7) Make Mini-Candies
You can easily make homemade candies, including peanut butter cups, coconut cups (“mounds bars”), and more. Personally, I prefer to use my mini-muffin tray for this, but if you don’t have one of those, you can use an ice cube tray.
I only recommend doing this if you have silicone trays.
8) Store Cooking Wine
Cooking wine is often used to deglaze a pan. If you are the type of person who doesn’t use wine in cooking very often, you can freeze small amounts in an ice cube tray. Personally, I go through enough cooking wine to just keep a bottle or two in my fridge, but if you don’t…hey, here’s an idea for you.
9) Save Unused Egg Whites (or yolks, but who ends up with extra yolks???)
Plenty of baked goods or rich sauces call for extra egg yolks, leaving you to toss egg whites down the drain.
Stop doing that. Save them in an ice cube try, then use them. One white should fit in one ice cube slot.
Egg whites are an excellent protein source and are super useful for certain dishes, like meringues, souffles, macaroons. You can also add an egg white to your breakfast if you are trying to increase your protein intake for some reason.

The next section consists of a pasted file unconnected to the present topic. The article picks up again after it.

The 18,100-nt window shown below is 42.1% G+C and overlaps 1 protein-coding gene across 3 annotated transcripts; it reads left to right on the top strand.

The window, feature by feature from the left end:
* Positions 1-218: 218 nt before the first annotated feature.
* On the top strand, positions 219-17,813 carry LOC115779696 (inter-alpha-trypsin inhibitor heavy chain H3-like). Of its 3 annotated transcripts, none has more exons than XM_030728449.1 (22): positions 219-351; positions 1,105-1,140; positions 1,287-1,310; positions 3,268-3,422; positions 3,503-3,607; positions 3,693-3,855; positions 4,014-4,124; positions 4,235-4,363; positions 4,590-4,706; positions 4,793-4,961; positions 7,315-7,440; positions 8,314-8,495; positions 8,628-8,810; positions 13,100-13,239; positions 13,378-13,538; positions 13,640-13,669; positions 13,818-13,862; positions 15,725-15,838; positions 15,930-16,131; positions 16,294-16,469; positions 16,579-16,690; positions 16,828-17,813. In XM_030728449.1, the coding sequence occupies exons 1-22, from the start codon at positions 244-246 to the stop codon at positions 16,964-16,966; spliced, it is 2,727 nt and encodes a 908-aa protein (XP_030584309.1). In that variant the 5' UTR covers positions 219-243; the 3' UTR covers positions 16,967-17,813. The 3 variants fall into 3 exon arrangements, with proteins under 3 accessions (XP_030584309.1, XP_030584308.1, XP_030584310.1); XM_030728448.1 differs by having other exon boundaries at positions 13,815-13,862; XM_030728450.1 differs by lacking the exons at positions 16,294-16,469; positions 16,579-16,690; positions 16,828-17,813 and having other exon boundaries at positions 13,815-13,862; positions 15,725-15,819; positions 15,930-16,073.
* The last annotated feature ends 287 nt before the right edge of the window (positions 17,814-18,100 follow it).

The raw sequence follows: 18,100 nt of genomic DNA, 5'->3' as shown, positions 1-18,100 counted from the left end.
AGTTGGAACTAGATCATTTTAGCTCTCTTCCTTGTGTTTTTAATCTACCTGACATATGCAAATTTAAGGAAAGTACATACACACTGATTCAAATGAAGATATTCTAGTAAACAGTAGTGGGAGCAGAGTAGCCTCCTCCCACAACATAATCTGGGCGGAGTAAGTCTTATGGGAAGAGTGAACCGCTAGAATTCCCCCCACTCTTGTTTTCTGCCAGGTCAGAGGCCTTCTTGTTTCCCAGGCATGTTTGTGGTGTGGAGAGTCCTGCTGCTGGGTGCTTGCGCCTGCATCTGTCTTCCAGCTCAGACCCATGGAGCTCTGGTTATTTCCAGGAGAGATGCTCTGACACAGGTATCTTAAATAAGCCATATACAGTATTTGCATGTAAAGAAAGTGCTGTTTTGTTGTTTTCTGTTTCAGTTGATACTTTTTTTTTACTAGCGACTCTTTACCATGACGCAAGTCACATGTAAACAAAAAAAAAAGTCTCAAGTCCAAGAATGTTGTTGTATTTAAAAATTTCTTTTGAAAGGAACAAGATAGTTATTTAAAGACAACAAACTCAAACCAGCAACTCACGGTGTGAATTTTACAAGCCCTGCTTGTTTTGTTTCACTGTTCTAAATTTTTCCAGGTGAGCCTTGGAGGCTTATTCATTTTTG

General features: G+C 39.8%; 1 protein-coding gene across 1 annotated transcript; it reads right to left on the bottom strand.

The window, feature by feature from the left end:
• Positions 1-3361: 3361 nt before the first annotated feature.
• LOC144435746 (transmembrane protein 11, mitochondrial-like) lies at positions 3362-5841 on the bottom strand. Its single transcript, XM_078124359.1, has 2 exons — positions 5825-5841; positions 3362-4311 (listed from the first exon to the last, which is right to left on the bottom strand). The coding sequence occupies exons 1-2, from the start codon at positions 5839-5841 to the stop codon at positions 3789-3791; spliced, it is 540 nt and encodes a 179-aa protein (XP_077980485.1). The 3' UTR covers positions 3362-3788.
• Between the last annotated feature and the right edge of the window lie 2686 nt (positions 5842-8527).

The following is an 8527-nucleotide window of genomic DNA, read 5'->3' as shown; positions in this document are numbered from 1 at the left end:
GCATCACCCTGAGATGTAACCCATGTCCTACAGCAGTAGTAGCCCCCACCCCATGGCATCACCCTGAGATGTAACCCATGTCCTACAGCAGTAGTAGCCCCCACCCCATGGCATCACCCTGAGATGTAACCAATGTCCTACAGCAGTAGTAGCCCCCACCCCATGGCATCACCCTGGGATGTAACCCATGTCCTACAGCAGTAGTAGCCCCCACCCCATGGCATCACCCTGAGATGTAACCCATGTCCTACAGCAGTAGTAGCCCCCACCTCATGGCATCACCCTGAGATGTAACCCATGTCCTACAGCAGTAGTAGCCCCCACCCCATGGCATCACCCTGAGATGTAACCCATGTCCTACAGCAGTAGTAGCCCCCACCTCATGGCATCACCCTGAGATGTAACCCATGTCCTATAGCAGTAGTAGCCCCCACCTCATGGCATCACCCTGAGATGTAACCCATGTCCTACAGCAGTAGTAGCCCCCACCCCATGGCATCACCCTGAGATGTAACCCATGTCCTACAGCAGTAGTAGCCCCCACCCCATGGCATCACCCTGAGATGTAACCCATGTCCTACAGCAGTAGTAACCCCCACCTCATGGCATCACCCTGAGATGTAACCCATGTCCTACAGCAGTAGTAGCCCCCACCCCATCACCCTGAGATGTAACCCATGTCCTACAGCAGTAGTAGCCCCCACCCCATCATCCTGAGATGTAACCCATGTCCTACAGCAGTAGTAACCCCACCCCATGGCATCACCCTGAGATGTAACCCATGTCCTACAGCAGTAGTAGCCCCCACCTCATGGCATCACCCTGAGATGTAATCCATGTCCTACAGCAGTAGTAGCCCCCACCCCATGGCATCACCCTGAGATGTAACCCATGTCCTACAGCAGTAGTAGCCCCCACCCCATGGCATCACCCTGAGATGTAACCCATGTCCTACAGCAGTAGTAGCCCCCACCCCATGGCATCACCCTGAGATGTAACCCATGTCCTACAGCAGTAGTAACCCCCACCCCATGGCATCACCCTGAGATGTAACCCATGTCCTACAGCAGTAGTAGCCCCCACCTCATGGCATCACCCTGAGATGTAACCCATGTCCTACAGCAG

Apparently, you can also use them as a substitute for a weak glue (such as Elmer’s) and to clean leather, but I’ve never had enough extra egg whites to try this. But hey, if you do, go ahead and try it! It can’t hurt.
Please note: I don’t recommend using your egg whites ALONE for breakfast. No egg white omelettes, or egg white only scrambled eggs. Not only will they taste inferior to normal eggs, but most of the nutrients in the egg, such as biotin and choline, are found in the yolk. I’m not opposed to adding an extra white here and there – like I said, it’s extra protein – but doing this too much can be bad for you.
You can do the same thing with egg yolks, if you end up with extra.
10) Make Tea-Lights
If you’re into candle-making (which I am not…), you can use ice cube trays as a mold for making tea lights. Again, I think silicone trays would make a lot more sense than plastic for this applications, but it’s theoretically possible.
But think about it. Ice cube trays are the perfect size, aren’t they?
Things I Wouldn’t Use Ice Cube Trays For
A lot of people come up with crazy lists of 40 or 50 uses for ice cube trays, and to be honest…I wouldn’t do most of those things.